growing business of cigarette maker 'C Ctd, is aggressively e0panding distribution in small
towns and villages, where it trails rivals such as ;ritannia 'ndustries Ctd and ,arle ,roducts
Ctd. 't makes -unfeast biscuits and ;ingo chips, e0pects increased distribution in rural areas
and new product launches in biscuits and snacks to help it grow sales by 8=547* this year.
According to Chitaranjan +ar, chief e0ecutive 'C Foods, N.e/re going to make products
available in small towns and rural areas, which were earlier confined only to cities. For
e0ample, if we had ),777 stocking points in a region, we/ll now have 4,777 stocking pointsM.
.e/re appointing new wholesalers, stockiest. 1ur strategy is to intensely market our products
in rural areas.'C Foods gets about 47549* of its business from the villages. he number
would increase to 495<7* in two years. 't/s not that growth in urban is saturated, it/s just that
the opportunity in rural areas is immense and consumers there are premium $ing %trading up&.
:e also added, the increasing distribution in rural areas is important for 'C Foods, which
likely accounted for over ))* of 'C/s sales last year, to keep up its strong growth rate as
,arle and Good +ay maker ;ritannia are aggressively promoting their brands. 'C is 'ndia/s
third5largest biscuits maker after ,arle and ;ritannia. For distribution clout, 'C Foods can
also tap into its parent company/s e5Choupal network, which involves working directly with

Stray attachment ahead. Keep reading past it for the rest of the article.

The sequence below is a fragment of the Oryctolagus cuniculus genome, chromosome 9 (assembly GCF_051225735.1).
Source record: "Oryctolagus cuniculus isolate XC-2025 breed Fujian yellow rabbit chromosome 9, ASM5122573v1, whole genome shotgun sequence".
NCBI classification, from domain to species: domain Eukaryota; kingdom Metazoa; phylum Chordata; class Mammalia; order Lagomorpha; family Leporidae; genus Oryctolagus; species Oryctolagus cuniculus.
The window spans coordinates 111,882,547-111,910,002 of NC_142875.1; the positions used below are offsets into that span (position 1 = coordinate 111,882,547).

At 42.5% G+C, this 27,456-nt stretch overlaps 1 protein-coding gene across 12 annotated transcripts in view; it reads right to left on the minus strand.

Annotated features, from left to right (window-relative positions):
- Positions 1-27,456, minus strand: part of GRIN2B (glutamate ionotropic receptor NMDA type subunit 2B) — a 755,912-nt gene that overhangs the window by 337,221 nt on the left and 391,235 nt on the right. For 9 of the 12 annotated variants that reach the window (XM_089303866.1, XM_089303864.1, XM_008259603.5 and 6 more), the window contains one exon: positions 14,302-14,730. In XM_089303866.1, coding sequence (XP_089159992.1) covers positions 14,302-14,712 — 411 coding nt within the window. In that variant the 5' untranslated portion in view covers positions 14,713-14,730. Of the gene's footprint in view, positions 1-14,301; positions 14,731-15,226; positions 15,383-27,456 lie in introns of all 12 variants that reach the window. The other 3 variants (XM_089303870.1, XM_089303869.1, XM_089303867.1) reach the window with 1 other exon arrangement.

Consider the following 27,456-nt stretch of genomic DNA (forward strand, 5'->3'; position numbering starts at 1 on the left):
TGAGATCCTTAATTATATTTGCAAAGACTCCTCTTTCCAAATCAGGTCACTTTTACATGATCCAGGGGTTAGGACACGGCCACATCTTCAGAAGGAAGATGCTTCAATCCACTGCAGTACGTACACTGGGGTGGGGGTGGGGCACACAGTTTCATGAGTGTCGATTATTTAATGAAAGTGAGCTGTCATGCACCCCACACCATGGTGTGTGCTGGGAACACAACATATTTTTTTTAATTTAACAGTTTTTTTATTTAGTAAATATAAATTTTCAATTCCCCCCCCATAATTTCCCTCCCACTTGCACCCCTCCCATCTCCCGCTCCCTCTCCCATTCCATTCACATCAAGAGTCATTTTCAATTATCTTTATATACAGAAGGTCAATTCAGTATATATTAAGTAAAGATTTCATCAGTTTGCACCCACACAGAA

farmers on obtaining materials and delivering products.
Apart from -unfeast and ;ingo, 'C Foods/ brands include Iitchens of 'ndia packaged food,
Aashirvaad flour, minto and candyman sweets and -unfeast #oodles. hese brands likely
brought in sales of over (s.<,>77 crore in the year ended March.
+ar said the unit will launch this year new brand variants under -unfeast biscuits, its largest
business. 't will also launch new products in chips and confectionary.he whole idea behind
launching new products in biscuits is to strengthen the -unfeast brand at the premium level.
hey are also looking at getting into the dairy business, which will be launched in a year from
now.
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Bhushan R. (2010) in his article on N,arle surges ahead of ;ritannia to become leader in the
'ndian biscuit marketM describes ,arle stronger distribution and ability to reach consumers
faster at lower distribution costs than ;ritannia.
'ndians spend more on biscuits than on toothpastes, skin5care products, shampoos and instant
noodles put together, and ,arle ,roducts has surged ahead of ;ritannia 'ndustries to become a
clear leader in the (s )),7775crore5plus market, say #ielsen data. he country spent (s
)),8?9 crore on biscuits in the )8 months ended March 87)7 compared with (s 8,477 crore
on toothpastes, (s 4,977 crore on skin5care products, (s 8,<77 crore on shampoos and (s
),477 crore on instant noodles. And in the first half of the current financial year, it has already
spent (s 6,487 crore on biscuits, according to he #ielsen Company, the countryOs largest
market researcher.
,arle ,roducts has played a better volumes game, backed by stronger distribution, especially